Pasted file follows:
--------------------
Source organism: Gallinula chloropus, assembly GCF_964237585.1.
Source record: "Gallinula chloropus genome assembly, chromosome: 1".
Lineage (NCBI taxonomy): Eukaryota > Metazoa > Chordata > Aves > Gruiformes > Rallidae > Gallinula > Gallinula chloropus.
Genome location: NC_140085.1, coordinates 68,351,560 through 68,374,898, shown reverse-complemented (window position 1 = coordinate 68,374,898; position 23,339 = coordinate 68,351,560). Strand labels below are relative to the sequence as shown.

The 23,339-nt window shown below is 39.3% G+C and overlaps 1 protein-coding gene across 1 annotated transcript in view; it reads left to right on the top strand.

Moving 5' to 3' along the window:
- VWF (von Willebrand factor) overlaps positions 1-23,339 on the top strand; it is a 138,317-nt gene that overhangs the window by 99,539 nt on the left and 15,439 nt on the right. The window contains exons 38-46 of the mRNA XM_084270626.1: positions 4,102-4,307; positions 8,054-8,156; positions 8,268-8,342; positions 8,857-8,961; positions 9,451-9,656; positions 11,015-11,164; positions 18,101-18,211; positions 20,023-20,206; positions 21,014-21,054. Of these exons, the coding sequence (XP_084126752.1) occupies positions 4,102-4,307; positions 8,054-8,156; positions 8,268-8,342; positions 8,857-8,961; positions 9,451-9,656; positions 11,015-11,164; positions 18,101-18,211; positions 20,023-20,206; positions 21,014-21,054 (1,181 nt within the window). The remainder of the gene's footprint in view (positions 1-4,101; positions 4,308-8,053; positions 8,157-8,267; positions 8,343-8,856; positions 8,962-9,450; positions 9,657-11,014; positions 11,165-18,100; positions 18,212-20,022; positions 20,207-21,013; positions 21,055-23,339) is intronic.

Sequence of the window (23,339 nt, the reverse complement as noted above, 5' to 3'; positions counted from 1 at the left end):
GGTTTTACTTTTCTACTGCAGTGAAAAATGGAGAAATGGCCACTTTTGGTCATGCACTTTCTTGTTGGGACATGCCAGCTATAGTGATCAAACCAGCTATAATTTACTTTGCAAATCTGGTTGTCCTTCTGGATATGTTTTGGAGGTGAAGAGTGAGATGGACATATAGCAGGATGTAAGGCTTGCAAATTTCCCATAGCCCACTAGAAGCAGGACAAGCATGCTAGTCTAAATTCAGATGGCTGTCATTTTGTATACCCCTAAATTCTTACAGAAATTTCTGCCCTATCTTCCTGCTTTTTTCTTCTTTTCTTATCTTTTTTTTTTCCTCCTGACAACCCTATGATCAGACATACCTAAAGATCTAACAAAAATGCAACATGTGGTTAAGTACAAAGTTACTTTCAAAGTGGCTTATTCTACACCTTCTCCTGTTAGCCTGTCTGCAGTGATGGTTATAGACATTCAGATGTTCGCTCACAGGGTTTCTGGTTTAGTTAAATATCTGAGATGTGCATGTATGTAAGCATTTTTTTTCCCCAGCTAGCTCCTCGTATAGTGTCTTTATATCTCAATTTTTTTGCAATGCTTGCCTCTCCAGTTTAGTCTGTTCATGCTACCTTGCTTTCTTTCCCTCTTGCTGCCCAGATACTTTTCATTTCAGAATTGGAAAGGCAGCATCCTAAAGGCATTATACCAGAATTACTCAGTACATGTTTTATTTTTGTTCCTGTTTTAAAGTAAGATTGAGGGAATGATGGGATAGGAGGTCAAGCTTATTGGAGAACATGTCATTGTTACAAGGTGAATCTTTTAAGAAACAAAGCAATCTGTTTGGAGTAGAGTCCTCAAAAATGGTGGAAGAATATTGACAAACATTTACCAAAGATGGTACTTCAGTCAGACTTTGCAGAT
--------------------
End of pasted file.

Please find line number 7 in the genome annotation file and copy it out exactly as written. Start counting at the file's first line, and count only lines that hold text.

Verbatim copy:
- VWF (von Willebrand factor) overlaps positions 1-23,339 on the top strand; it is a 138,317-nt gene that overhangs the window by 99,539 nt on the left and 15,439 nt on the right. The window contains exons 38-46 of the mRNA XM_084270626.1: positions 4,102-4,307; positions 8,054-8,156; positions 8,268-8,342; positions 8,857-8,961; positions 9,451-9,656; positions 11,015-11,164; positions 18,101-18,211; positions 20,023-20,206; positions 21,014-21,054. Of these exons, the coding sequence (XP_084126752.1) occupies positions 4,102-4,307; positions 8,054-8,156; positions 8,268-8,342; positions 8,857-8,961; positions 9,451-9,656; positions 11,015-11,164; positions 18,101-18,211; positions 20,023-20,206; positions 21,014-21,054 (1,181 nt within the window). The remainder of the gene's footprint in view (positions 1-4,101; positions 4,308-8,053; positions 8,157-8,267; positions 8,343-8,856; positions 8,962-9,450; positions 9,657-11,014; positions 11,165-18,100; positions 18,212-20,022; positions 20,207-21,013; positions 21,055-23,339) is intronic.